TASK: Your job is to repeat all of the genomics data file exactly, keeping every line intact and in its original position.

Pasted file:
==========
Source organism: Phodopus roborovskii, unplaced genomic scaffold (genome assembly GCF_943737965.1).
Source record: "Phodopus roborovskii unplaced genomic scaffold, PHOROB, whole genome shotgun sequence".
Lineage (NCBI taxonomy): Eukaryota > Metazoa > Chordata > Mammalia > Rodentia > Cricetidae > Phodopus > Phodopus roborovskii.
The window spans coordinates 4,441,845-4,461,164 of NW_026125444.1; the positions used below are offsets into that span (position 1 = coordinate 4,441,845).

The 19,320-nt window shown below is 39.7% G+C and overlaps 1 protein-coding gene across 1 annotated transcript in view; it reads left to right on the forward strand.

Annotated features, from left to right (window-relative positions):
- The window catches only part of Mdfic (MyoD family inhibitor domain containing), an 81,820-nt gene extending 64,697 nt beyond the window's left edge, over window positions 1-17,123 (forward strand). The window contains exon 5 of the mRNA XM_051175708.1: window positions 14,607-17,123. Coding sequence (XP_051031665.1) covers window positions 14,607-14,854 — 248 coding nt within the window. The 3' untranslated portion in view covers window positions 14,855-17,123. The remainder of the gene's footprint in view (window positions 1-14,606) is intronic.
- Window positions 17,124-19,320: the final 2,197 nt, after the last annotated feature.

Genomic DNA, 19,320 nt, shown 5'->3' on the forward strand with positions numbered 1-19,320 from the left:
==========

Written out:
Source organism: Phodopus roborovskii, unplaced genomic scaffold (genome assembly GCF_943737965.1).
Source record: "Phodopus roborovskii unplaced genomic scaffold, PHOROB, whole genome shotgun sequence".
Lineage (NCBI taxonomy): Eukaryota > Metazoa > Chordata > Mammalia > Rodentia > Cricetidae > Phodopus > Phodopus roborovskii.
The window spans coordinates 4,441,845-4,461,164 of NW_026125444.1; the positions used below are offsets into that span (position 1 = coordinate 4,441,845).

The 19,320-nt window shown below is 39.7% G+C and overlaps 1 protein-coding gene across 1 annotated transcript in view; it reads left to right on the forward strand.

Annotated features, from left to right (window-relative positions):
- The window catches only part of Mdfic (MyoD family inhibitor domain containing), an 81,820-nt gene extending 64,697 nt beyond the window's left edge, over window positions 1-17,123 (forward strand). The window contains exon 5 of the mRNA XM_051175708.1: window positions 14,607-17,123. Coding sequence (XP_051031665.1) covers window positions 14,607-14,854 — 248 coding nt within the window. The 3' untranslated portion in view covers window positions 14,855-17,123. The remainder of the gene's footprint in view (window positions 1-14,606) is intronic.
- Window positions 17,124-19,320: the final 2,197 nt, after the last annotated feature.

Genomic DNA, 19,320 nt, shown 5'->3' on the forward strand with positions numbered 1-19,320 from the left: